It’s also God as Intervener who gives us Jesus, though this intervention is a much more tender tone than the patient but also wrathful and ready to intervene God we see in Isaiah. John 3:16 says that “for God so loved the world that he gave his only son…” The same God who made wastelands fruitful and fruit fields uninhabitable gave us salvation through a child, a son named Jesus because of love.

It’s God’s tenderness that helps us to know that we can be as honest as we need to be this Advent season while we wait and hope for what’s coming. May you know that the Intervener loves you deeply and tenderly and wants you to come close. So, as you consider your own honest waiting, may it be guided by God’s intervening love. May that love give you hope this week and enable you to open your hearts in this season of waiting for the Lord to come.

Reflect

What are you longing for in this season of your life and leadership? What do you feel like you’re really waiting for? How might these feelings help you get in touch with this season of Advent in which we wait on the coming of our Lord?

Act

Do one intentional thing today that’s motivated by love. Reach out to a neighbor. Do the dishes for your spouse. Tell someone in your family that you’re grateful for them.  Reflect on what happened when you did this, and what that might help you notice about God’s gift of love that comes through Jesus.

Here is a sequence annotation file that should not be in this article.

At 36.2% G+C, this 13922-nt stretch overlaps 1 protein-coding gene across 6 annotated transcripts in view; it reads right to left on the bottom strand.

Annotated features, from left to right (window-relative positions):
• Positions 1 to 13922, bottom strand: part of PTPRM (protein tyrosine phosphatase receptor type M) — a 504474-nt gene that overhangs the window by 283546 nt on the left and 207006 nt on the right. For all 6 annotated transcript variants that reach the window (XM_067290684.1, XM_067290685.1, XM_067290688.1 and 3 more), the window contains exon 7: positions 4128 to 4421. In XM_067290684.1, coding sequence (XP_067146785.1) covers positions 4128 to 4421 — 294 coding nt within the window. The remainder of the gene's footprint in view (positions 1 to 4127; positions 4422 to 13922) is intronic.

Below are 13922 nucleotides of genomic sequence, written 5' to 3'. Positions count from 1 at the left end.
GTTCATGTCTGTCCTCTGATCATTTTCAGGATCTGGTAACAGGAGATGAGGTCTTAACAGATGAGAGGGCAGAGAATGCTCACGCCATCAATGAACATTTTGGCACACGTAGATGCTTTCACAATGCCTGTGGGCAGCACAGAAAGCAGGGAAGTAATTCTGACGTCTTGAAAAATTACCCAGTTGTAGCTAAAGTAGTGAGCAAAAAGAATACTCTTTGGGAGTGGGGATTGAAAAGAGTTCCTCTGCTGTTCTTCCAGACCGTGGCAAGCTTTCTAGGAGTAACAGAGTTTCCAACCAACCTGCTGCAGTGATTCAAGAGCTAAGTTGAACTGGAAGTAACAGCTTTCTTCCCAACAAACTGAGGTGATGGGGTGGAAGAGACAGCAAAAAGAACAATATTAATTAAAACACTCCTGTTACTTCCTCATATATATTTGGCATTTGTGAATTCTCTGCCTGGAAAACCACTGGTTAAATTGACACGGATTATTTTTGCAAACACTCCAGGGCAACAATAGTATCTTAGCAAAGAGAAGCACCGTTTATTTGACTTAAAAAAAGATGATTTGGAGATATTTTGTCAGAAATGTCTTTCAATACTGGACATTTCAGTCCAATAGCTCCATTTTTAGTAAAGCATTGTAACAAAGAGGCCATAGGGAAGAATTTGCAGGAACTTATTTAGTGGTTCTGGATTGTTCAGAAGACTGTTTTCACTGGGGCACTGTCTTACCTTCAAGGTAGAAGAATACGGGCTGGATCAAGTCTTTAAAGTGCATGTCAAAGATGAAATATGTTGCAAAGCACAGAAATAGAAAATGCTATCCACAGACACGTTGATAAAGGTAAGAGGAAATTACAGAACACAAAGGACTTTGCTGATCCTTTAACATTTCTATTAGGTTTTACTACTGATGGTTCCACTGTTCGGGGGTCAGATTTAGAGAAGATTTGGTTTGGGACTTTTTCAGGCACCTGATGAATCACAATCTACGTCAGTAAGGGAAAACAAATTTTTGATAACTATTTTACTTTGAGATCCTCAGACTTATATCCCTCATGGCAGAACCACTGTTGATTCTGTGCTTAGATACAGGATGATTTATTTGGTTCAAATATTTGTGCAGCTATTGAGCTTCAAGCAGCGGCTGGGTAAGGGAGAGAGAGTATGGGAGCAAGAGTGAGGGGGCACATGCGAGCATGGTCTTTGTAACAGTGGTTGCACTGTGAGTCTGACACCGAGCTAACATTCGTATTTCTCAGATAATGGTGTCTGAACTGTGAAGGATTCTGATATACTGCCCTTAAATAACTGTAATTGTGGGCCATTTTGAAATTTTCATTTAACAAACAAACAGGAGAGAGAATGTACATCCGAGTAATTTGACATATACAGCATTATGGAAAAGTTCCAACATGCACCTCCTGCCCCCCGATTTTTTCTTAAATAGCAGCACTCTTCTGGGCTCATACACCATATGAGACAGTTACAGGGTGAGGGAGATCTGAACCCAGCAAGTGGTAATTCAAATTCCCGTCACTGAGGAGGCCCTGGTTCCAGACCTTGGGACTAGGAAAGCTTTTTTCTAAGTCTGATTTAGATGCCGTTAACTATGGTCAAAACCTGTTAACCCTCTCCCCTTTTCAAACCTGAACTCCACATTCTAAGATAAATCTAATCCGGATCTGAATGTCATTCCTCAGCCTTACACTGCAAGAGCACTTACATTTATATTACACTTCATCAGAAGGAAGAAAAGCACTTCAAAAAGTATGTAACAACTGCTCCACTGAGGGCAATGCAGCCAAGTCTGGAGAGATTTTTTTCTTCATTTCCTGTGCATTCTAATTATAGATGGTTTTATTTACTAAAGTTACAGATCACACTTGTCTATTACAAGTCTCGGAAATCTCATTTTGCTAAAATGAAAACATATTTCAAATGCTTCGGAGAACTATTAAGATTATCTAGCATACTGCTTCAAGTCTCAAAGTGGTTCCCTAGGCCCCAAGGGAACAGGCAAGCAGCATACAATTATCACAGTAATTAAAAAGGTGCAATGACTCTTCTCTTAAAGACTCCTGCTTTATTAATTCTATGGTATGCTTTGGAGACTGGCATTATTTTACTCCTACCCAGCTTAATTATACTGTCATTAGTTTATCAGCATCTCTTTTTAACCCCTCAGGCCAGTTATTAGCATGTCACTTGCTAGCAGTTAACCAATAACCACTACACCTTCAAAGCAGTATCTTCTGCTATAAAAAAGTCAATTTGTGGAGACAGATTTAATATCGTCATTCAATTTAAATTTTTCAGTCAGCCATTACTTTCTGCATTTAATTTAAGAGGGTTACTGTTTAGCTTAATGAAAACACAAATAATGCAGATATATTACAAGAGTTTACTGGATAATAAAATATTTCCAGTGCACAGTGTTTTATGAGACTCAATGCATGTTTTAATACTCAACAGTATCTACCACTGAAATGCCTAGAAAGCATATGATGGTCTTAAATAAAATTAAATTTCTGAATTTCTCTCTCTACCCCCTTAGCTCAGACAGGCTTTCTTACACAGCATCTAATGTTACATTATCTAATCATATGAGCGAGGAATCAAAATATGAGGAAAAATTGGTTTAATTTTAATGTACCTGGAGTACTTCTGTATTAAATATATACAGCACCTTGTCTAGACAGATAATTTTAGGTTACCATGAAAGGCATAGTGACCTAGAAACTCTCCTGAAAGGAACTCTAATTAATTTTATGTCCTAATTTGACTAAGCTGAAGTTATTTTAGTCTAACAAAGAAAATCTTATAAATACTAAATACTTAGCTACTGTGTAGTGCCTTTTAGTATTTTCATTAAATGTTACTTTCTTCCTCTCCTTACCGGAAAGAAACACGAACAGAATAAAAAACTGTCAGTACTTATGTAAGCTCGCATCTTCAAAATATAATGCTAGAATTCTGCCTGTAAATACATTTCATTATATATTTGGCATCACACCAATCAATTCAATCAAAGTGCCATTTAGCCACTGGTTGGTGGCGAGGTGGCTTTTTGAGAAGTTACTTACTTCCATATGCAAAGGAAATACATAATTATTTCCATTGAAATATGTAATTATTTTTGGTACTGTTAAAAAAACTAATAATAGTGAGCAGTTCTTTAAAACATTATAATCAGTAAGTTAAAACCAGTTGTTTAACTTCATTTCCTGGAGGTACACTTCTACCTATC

Pray

God, I trust that you’re an intervener. I come to you today just wanting to be honest about my own longings and pain. Help me to hope in you and be anchored by your love today as I wait for the coming of your son Jesus. Amen.


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Find all Life for Leaders devotions here. Explore what the Bible has to say about work at the unique website of our partners, the Theology of Work Project. Commentary on today’s Life for Leaders theme can be found here: Worship and Work (Isaiah 1ff.)


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One thought on “Hoping for an Intervention

  1. You know, if we are living this life centred on the Lord Jesus Christ, we do not need to be exhausted by the little covid crisis. My concern is often related to my observation of fear of death in man, even among Christians. This should not be for Christians who are firmly assured of their salvation. Courage should be in a Christian’s DNA. And when fear sets in, it’s often because we made God too small in our eyes. Need to repent and exercise our faith even more. I think of the many more dying because they have been aborted or affected by starvation or disasters. Everyone, despite their situations, if given the hope of eternal life in the Lord Jesus Christ, can cry out every day for God’s intervention as well as be thankful that they will not go to hell. What an opportunity to have our faith in Christ further increased! God is indeed our Rescuer and Restorer; He alone revives us.